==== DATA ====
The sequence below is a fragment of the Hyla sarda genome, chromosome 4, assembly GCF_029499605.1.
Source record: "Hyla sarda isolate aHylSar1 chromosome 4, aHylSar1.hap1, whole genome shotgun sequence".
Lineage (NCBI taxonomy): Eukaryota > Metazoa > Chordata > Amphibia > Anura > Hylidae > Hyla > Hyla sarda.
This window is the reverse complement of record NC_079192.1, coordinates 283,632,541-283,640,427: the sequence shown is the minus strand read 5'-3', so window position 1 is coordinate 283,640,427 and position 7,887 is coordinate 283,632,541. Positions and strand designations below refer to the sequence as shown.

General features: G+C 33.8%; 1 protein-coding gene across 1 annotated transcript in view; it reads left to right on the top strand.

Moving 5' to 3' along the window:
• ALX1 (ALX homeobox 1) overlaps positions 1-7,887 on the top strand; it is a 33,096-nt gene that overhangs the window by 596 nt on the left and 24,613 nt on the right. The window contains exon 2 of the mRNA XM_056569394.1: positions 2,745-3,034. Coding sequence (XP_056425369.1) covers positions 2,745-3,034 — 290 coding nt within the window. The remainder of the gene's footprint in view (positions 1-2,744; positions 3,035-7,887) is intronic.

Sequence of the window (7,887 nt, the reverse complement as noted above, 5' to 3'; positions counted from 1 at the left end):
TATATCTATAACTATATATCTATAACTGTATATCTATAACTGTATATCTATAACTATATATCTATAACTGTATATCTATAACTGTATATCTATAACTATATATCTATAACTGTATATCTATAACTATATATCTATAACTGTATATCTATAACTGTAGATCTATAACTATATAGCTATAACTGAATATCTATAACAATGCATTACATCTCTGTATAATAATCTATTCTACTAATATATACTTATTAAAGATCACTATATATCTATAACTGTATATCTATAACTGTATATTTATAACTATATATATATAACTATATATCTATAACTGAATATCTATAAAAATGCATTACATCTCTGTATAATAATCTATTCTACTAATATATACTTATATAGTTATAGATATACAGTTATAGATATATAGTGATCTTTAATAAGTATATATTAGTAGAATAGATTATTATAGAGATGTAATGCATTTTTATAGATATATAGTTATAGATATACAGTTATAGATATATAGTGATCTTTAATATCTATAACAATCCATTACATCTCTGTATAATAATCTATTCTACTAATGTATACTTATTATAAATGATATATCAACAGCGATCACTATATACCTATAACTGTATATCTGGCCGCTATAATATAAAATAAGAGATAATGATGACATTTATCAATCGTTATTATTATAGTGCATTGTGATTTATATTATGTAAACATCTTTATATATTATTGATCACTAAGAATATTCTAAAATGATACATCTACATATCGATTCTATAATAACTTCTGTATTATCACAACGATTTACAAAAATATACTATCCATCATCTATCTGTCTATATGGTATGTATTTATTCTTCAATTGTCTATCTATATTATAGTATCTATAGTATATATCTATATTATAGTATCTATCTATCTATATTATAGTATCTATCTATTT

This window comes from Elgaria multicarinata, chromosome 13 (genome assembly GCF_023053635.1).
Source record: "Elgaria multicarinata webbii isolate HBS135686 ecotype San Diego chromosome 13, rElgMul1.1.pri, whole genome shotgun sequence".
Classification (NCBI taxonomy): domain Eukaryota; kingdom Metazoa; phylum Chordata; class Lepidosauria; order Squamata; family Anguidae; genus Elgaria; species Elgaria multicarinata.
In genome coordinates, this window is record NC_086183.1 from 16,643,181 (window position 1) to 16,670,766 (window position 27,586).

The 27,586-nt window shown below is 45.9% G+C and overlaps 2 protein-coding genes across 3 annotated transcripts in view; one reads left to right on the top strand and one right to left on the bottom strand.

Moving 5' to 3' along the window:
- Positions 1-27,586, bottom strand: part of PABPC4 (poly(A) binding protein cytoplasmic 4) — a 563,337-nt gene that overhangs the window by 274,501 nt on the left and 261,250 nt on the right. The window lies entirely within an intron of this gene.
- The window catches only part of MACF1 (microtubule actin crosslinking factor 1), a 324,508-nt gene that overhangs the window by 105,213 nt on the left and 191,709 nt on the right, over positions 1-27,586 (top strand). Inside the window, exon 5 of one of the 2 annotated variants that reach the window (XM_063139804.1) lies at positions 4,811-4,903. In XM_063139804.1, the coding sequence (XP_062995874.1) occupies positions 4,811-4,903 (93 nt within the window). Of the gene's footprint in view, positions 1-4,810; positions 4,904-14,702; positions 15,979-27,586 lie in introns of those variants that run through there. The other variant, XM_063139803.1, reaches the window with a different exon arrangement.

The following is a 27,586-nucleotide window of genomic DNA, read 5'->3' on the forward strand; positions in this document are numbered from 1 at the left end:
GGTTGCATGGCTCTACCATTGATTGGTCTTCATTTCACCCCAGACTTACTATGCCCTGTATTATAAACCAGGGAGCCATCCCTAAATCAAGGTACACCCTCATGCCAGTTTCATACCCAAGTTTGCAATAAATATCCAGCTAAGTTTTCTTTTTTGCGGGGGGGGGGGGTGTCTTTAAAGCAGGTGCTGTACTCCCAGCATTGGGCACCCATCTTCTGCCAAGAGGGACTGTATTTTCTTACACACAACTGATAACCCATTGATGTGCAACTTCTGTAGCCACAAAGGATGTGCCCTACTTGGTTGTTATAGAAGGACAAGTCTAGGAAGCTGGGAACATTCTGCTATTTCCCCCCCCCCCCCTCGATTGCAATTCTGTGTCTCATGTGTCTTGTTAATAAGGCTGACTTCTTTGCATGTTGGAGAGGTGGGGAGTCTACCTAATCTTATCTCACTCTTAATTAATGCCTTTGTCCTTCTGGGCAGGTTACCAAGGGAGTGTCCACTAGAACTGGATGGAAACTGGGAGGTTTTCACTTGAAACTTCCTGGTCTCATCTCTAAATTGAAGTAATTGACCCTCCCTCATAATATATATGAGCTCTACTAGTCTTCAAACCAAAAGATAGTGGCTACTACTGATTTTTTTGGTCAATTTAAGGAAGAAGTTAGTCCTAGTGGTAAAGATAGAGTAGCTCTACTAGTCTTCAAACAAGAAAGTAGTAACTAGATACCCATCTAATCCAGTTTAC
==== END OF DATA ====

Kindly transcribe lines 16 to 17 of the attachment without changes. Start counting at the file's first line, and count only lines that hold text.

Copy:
- Positions 1-27,586, bottom strand: part of PABPC4 (poly(A) binding protein cytoplasmic 4) — a 563,337-nt gene that overhangs the window by 274,501 nt on the left and 261,250 nt on the right. The window lies entirely within an intron of this gene.
- The window catches only part of MACF1 (microtubule actin crosslinking factor 1), a 324,508-nt gene that overhangs the window by 105,213 nt on the left and 191,709 nt on the right, over positions 1-27,586 (top strand). Inside the window, exon 5 of one of the 2 annotated variants that reach the window (XM_063139804.1) lies at positions 4,811-4,903. In XM_063139804.1, the coding sequence (XP_062995874.1) occupies positions 4,811-4,903 (93 nt within the window). Of the gene's footprint in view, positions 1-4,810; positions 4,904-14,702; positions 15,979-27,586 lie in introns of those variants that run through there. The other variant, XM_063139803.1, reaches the window with a different exon arrangement.